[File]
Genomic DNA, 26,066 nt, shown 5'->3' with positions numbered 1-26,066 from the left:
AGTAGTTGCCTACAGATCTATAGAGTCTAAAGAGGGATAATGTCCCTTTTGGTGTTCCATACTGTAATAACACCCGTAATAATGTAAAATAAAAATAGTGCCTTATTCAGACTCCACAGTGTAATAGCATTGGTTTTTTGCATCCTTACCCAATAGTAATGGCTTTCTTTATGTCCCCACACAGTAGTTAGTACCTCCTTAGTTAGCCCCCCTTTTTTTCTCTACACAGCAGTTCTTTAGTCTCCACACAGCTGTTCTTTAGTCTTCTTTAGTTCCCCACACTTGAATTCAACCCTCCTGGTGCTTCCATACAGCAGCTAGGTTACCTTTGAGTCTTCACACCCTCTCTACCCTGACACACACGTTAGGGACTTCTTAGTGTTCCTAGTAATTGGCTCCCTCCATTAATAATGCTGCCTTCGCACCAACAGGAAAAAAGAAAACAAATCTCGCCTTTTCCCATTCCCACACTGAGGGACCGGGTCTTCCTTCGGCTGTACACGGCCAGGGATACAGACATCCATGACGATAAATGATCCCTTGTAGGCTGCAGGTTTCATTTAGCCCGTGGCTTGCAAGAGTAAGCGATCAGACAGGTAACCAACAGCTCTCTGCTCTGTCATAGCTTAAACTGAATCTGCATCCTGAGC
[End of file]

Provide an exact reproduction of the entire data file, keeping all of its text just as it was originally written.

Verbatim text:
Genomic DNA, 26,066 nt, shown 5'->3' with positions numbered 1-26,066 from the left:
AGTAGTTGCCTACAGATCTATAGAGTCTAAAGAGGGATAATGTCCCTTTTGGTGTTCCATACTGTAATAACACCCGTAATAATGTAAAATAAAAATAGTGCCTTATTCAGACTCCACAGTGTAATAGCATTGGTTTTTTGCATCCTTACCCAATAGTAATGGCTTTCTTTATGTCCCCACACAGTAGTTAGTACCTCCTTAGTTAGCCCCCCTTTTTTTCTCTACACAGCAGTTCTTTAGTCTCCACACAGCTGTTCTTTAGTCTTCTTTAGTTCCCCACACTTGAATTCAACCCTCCTGGTGCTTCCATACAGCAGCTAGGTTACCTTTGAGTCTTCACACCCTCTCTACCCTGACACACACGTTAGGGACTTCTTAGTGTTCCTAGTAATTGGCTCCCTCCATTAATAATGCTGCCTTCGCACCAACAGGAAAAAAGAAAACAAATCTCGCCTTTTCCCATTCCCACACTGAGGGACCGGGTCTTCCTTCGGCTGTACACGGCCAGGGATACAGACATCCATGACGATAAATGATCCCTTGTAGGCTGCAGGTTTCATTTAGCCCGTGGCTTGCAAGAGTAAGCGATCAGACAGGTAACCAACAGCTCTCTGCTCTGTCATAGCTTAAACTGAATCTGCATCCTGAGC